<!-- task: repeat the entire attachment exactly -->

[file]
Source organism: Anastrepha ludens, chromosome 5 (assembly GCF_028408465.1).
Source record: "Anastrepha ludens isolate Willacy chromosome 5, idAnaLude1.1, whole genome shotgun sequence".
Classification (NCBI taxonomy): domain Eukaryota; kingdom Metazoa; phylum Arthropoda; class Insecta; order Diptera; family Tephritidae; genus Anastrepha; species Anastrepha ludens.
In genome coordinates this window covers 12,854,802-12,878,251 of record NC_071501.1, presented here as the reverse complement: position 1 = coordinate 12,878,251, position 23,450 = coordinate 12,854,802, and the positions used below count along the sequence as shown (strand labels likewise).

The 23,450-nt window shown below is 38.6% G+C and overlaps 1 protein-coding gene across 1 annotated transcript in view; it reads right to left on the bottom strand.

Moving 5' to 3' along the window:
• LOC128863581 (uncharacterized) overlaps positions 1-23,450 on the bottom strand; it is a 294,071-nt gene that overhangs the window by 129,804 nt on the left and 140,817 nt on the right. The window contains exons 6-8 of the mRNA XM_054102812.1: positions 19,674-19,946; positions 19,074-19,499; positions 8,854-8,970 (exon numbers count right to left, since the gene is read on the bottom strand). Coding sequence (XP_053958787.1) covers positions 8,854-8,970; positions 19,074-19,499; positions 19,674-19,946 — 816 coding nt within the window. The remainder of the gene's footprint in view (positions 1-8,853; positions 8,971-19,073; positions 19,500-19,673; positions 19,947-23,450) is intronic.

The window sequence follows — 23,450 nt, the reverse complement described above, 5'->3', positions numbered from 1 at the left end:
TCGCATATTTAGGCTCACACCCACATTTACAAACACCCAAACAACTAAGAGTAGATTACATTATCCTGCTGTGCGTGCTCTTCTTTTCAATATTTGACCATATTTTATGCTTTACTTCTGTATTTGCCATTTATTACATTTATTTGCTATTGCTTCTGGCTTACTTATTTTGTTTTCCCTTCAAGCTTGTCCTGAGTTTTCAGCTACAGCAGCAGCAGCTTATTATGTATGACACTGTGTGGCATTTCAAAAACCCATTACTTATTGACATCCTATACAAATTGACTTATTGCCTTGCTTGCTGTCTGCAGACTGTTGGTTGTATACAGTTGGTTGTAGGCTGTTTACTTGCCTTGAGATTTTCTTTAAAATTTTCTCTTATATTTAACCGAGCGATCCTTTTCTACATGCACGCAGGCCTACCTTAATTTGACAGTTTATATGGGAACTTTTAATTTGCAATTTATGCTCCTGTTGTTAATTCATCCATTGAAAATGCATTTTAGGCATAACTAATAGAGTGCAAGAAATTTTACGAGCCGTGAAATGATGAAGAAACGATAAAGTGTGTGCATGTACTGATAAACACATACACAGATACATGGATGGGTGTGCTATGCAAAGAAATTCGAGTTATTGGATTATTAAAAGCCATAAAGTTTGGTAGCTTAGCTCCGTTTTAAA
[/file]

Source organism: Anastrepha ludens, chromosome 5 (assembly GCF_028408465.1).
Source record: "Anastrepha ludens isolate Willacy chromosome 5, idAnaLude1.1, whole genome shotgun sequence".
Classification (NCBI taxonomy): domain Eukaryota; kingdom Metazoa; phylum Arthropoda; class Insecta; order Diptera; family Tephritidae; genus Anastrepha; species Anastrepha ludens.
In genome coordinates this window covers 12,854,802-12,878,251 of record NC_071501.1, presented here as the reverse complement: position 1 = coordinate 12,878,251, position 23,450 = coordinate 12,854,802, and the positions used below count along the sequence as shown (strand labels likewise).

The 23,450-nt window shown below is 38.6% G+C and overlaps 1 protein-coding gene across 1 annotated transcript in view; it reads right to left on the bottom strand.

Moving 5' to 3' along the window:
• LOC128863581 (uncharacterized) overlaps positions 1-23,450 on the bottom strand; it is a 294,071-nt gene that overhangs the window by 129,804 nt on the left and 140,817 nt on the right. The window contains exons 6-8 of the mRNA XM_054102812.1: positions 19,674-19,946; positions 19,074-19,499; positions 8,854-8,970 (exon numbers count right to left, since the gene is read on the bottom strand). Coding sequence (XP_053958787.1) covers positions 8,854-8,970; positions 19,074-19,499; positions 19,674-19,946 — 816 coding nt within the window. The remainder of the gene's footprint in view (positions 1-8,853; positions 8,971-19,073; positions 19,500-19,673; positions 19,947-23,450) is intronic.

The window sequence follows — 23,450 nt, the reverse complement described above, 5'->3', positions numbered from 1 at the left end:
TCGCATATTTAGGCTCACACCCACATTTACAAACACCCAAACAACTAAGAGTAGATTACATTATCCTGCTGTGCGTGCTCTTCTTTTCAATATTTGACCATATTTTATGCTTTACTTCTGTATTTGCCATTTATTACATTTATTTGCTATTGCTTCTGGCTTACTTATTTTGTTTTCCCTTCAAGCTTGTCCTGAGTTTTCAGCTACAGCAGCAGCAGCTTATTATGTATGACACTGTGTGGCATTTCAAAAACCCATTACTTATTGACATCCTATACAAATTGACTTATTGCCTTGCTTGCTGTCTGCAGACTGTTGGTTGTATACAGTTGGTTGTAGGCTGTTTACTTGCCTTGAGATTTTCTTTAAAATTTTCTCTTATATTTAACCGAGCGATCCTTTTCTACATGCACGCAGGCCTACCTTAATTTGACAGTTTATATGGGAACTTTTAATTTGCAATTTATGCTCCTGTTGTTAATTCATCCATTGAAAATGCATTTTAGGCATAACTAATAGAGTGCAAGAAATTTTACGAGCCGTGAAATGATGAAGAAACGATAAAGTGTGTGCATGTACTGATAAACACATACACAGATACATGGATGGGTGTGCTATGCAAAGAAATTCGAGTTATTGGATTATTAAAAGCCATAAAGTTTGGTAGCTTAGCTCCGTTTTAAA